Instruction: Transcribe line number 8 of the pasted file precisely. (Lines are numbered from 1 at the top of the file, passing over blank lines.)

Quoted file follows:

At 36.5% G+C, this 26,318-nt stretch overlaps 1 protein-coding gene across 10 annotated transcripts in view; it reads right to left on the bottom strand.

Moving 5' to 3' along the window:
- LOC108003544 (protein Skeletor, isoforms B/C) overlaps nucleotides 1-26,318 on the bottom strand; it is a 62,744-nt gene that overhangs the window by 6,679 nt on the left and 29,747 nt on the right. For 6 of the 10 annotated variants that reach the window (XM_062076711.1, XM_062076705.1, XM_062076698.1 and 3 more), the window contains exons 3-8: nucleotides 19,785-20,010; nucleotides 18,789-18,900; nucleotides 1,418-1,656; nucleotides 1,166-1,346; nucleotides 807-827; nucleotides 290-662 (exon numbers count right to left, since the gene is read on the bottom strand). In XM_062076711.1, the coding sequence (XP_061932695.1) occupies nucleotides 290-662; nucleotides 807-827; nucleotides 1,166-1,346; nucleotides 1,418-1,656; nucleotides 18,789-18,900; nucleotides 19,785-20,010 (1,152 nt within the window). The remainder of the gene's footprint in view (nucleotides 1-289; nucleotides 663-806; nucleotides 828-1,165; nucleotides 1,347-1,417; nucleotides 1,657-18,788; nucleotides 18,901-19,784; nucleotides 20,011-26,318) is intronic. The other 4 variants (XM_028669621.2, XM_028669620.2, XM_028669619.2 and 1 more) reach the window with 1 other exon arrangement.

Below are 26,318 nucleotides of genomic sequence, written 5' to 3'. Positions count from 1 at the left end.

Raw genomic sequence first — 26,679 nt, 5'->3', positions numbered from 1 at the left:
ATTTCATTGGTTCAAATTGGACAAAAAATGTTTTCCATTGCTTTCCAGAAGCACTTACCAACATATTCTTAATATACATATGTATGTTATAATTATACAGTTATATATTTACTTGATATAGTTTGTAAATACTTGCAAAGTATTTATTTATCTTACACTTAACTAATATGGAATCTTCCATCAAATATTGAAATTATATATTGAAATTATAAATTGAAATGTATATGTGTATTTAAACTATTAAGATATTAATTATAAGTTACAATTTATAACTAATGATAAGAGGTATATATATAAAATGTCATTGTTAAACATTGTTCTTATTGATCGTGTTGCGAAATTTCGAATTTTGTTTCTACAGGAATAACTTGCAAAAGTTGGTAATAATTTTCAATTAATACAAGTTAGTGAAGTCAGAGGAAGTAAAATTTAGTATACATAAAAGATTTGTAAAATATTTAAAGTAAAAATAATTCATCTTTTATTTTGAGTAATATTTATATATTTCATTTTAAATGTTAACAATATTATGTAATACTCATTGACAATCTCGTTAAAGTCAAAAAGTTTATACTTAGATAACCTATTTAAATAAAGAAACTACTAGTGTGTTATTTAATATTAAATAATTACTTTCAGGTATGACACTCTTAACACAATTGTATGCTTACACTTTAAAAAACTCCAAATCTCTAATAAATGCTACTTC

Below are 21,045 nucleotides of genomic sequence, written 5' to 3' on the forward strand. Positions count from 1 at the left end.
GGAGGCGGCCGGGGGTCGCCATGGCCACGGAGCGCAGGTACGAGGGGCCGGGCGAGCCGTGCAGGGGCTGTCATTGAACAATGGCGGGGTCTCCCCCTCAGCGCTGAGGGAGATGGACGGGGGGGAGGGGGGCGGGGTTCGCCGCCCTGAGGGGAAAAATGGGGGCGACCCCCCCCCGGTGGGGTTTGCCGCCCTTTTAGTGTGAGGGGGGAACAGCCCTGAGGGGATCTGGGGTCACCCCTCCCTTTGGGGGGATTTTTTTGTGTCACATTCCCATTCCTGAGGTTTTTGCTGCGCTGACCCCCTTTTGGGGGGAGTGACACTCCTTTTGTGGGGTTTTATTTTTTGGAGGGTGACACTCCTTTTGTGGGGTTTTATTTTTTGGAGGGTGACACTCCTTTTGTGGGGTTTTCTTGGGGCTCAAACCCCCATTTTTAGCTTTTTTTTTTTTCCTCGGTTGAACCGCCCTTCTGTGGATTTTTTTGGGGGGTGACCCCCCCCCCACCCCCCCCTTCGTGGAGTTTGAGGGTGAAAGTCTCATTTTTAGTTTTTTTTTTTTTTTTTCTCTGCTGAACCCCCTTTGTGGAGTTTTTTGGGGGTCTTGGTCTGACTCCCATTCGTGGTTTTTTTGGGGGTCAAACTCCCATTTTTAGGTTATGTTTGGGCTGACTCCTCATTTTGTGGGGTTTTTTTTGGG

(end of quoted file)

GGAGGCGGCCGGGGGTCGCCATGGCCACGGAGCGCAGGTACGAGGGGCCGGGCGAGCCGTGCAGGGGCTGTCATTGAACAATGGCGGGGTCTCCCCCTCAGCGCTGAGGGAGATGGACGGGGGGGAGGGGGGCGGGGTTCGCCGCCCTGAGGGGAAAAATGGGGGCGACCCCCCCCCGGTGGGGTTTGCCGCCCTTTTAGTGTGAGGGGGGAACAGCCCTGAGGGGATCTGGGGTCACCCCTCCCTTTGGGGGGATTTTTTTGTGTCACATTCCCATTCCTGAGGTTTTTGCTGCGCTGACCCCCTTTTGGGGGGAGTGACACTCCTTTTGTGGGGTTTTATTTTTTGGAGGGTGACACTCCTTTTGTGGGGTTTTATTTTTTGGAGGGTGACACTCCTTTTGTGGGGTTTTCTTGGGGCTCAAACCCCCATTTTTAGCTTTTTTTTTTTTCCTCGGTTGAACCGCCCTTCTGTGGATTTTTTTGGGGGGTGACCCCCCCCCCACCCCCCCCTTCGTGGAGTTTGAGGGTGAAAGTCTCATTTTTAGTTTTTTTTTTTTTTTTTCTCTGCTGAACCCCCTTTGTGGAGTTTTTTGGGGGTCTTGGTCTGACTCCCATTCGTGGTTTTTTTGGGGGTCAAACTCCCATTTTTAGGTTATGTTTGGGCTGACTCCTCATTTTGTGGGGTTTTTTTTGGG